The take-away from Bright’s life: believe, achieve
Ron Bright taught all of us well: believe, achieve; be true to yourself; strive; family first.
At a celebration of his life Friday (Aug. 7) at First Presbyterian Church at Koolau, more than 2,000 attended to bid a fond and final aloha to Ronald E. Bright, the beloved director-educator, who was both the deacon and the beacon of things theatrical on the Windward side.
It took more than an hour for the long and shaking queue to enter the ballroom/church, though scores were directed to a spill-over sector to witness a grand “production: that would have made Bright mighty proud and happy.
His flag-draped casket lay in front of a stage that was truly theatrical, brightly and snappily lit with twin video screens on both sides that provided live footage shown on video screens. Broadcast-quality sounds and lights. And an SRO audience comprised of family, friends, fans, former colleagues, former students, former actors, and anyone marginally or totally involved in shows in the past directed by the star-maker most folks called Mr. B.
But then, there were other monikers for the masterful and magical Mr. B. Poppo, dad, husband, uncle, brother, teacher, mentor. Also, Ar Be As in RB.
The celebration was beautifully right, perfectly Bright, and occasionally light — jammed with long-lasting might.
Media were not allowed inside the hall, so I confess, I felt a skosh awkward seated amid a sea of Bright’s followers. Know that this is written as a longtime friend, fan, ally, and supporter of Bright and his brigade of theater stalwarts over the past 40-plus years.
I saw no smart phones shooting photos or videos, though occasionally, an iPhone was on (you can tell by the light) to check email. But no, no, no Instagram, Twitter or Facebook postings. Hooray! And no errant chirping/ringing phone. Double hooray.
The focus and format were spot-on clear: Honor the man who molded stars big and small in the show biz galaxy, who made everyone feel special and super in the gallery of everyday life, who directed hundreds of productions in his 50-plus-years career, often turning around lives and fortunes in the process, forsaking accounting in favor of a chosen life in education and especially theater.
All this, with religious fervor, and blessed by the grace of God, placing family first when all was said and done.
So naturally, this was totally a family affair, with immediate ‘ohana assembling with the theatrical community, worshiping with the fan-family who supposed those Bright shows for years.
Happily, the ceremony mined the genuine and honest members of the Bright kinfolk such as Caitlin, Michael and Lynne, performing “Make Me Like You.”
And the Anguay family — sisters Jade, Zoey, Jewl, Jana and Tori — musically chiming in on “His Legacy Lives On.”
And grandson Timothy, going well over the suggested five-minutes chat time, to share anecdotes, jokes, even small-kid-time songs, demonstrating why his Poppa was so special.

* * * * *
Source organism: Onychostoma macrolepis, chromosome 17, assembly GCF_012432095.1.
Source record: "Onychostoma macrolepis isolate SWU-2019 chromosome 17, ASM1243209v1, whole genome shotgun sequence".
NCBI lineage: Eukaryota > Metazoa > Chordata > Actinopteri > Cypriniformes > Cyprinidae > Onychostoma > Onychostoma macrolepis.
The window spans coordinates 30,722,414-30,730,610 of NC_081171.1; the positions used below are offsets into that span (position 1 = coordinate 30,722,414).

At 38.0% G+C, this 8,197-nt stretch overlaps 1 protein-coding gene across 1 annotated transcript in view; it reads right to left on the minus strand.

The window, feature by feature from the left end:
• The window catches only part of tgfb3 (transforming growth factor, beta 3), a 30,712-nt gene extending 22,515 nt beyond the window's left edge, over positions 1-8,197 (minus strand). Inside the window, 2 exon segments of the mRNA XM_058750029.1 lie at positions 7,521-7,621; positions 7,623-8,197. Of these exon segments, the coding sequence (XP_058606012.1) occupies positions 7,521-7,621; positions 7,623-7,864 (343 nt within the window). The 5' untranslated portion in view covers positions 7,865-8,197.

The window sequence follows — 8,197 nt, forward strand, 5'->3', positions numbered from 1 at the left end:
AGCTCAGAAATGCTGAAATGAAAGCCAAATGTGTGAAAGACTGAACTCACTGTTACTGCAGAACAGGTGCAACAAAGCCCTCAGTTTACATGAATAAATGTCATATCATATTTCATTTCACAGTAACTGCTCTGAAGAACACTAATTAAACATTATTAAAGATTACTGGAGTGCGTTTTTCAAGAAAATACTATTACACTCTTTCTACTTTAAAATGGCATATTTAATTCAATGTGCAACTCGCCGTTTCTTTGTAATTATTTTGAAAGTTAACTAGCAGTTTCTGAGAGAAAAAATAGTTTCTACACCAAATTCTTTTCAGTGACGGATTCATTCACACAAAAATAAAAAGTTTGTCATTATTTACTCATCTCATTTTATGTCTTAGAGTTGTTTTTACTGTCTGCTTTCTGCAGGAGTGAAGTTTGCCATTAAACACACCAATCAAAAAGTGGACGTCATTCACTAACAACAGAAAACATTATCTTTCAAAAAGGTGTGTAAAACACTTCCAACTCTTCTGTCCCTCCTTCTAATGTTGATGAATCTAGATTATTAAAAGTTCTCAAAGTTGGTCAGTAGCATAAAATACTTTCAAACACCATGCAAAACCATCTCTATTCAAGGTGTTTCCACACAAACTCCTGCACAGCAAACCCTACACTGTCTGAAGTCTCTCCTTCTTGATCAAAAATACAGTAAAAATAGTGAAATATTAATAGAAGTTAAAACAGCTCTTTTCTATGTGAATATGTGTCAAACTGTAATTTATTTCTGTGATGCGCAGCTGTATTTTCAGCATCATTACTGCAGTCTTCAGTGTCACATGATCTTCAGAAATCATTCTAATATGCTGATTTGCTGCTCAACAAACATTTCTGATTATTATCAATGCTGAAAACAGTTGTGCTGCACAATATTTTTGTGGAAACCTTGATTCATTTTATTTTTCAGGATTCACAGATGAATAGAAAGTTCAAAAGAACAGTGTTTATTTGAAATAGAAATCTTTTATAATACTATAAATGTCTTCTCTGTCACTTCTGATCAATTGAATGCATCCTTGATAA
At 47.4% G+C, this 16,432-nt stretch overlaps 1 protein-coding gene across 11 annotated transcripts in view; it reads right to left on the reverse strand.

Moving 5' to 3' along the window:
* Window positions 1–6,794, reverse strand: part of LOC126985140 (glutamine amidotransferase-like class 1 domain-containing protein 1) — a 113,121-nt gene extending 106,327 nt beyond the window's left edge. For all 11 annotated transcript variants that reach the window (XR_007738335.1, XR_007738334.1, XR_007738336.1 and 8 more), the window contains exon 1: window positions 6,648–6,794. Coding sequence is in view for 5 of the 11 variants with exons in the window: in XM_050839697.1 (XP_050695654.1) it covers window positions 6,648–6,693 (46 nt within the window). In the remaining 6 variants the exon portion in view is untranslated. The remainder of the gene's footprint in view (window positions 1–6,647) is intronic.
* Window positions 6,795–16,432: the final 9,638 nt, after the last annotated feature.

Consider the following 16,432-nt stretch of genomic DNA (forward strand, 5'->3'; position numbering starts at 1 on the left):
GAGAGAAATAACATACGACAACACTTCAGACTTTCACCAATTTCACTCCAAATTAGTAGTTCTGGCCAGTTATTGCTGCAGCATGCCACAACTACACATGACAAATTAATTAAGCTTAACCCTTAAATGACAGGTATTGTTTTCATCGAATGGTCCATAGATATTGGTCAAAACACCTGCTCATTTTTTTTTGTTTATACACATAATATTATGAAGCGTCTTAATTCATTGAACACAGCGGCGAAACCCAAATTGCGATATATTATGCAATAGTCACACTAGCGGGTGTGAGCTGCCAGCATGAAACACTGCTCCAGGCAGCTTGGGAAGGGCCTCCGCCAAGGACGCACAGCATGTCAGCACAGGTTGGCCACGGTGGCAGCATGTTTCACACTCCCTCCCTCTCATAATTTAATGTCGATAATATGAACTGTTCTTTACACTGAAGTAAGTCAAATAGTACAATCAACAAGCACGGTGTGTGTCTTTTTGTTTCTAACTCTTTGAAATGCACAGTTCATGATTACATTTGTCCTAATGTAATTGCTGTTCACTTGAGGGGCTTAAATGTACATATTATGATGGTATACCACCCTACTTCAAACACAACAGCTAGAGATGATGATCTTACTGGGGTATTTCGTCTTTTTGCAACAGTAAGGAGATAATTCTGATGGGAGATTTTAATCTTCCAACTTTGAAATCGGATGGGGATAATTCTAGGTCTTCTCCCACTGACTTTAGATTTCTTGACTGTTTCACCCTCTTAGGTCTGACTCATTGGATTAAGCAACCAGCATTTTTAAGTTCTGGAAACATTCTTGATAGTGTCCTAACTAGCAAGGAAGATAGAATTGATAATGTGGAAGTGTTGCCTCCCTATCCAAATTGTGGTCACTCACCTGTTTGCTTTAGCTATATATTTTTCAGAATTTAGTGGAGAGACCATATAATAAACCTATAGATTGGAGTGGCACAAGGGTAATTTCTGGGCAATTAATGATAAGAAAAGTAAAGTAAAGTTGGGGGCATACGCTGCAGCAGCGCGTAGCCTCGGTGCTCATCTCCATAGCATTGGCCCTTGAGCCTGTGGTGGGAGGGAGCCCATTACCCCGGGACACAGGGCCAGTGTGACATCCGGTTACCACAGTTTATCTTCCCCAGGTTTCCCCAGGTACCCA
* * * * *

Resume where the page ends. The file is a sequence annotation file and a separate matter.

Another Anguay, brother Zare, offered a stunning dance while Allan Lau, a longtime Bright assistant, signed “I Can Only Imagine.”
Occasionally with tears, Gerri V., a trouper from past productions, rendered an emotional “Mr. B. With Love.”
And grandson Chris Bright assembled a grand panorama of family photos for a slide show of Poppo at home, at play and at work, while Jade Stice, another believer and achiever from the past, offering a medley of tuneful songs of admiration and aloha, including “Dear Heart” and “I’ll Be Seeing You.”
Kip Wilborn’s soaring and grand “How Great Thou Art,” Mr. B’s favorite hymn, evoked tears from the gallery of spectators, who knew how great his art was.
Son Clarke Bright’s words of appreciation reflected on the family’s powerful bond and certainly, the glue and the glory of wife/widow Mo (Moira) Bright's support in the shadow of her husband’s career, earned a rousing standing ovation and thunderous applause from those attending. I mean, when have you experienced this kind of adoration and salute in the midst of a funeral service? Then again, this was a celebration of Mr. B’s life, and this unforgettable moment will forever be etched in Mo’s memories.
Jodi Leong, a TV news broadcaster, a former Bright actor, and now part of Gov. David Ige’s staff, shared a passionate tribute to her mentor, laced with humor and heartfelt honesty, but right on the money in memorializing “This Special Man.”
And Patricia Lei Anderson Murray, another actor from yesteryear, was the perfect then-and-now figure to punctuate Bright’s luminous and lasting legacy. She shared a familiar audition song of Bright’s, “If You Believe” (from "The Wiz") and once she sang the gist of the tune that past auditioners knew, there was a join-in sing-along from the audience.
The take-away message was loud and clear. Sure, this was a time to grieve, too. But like Mr. B says: Believe. Achieve.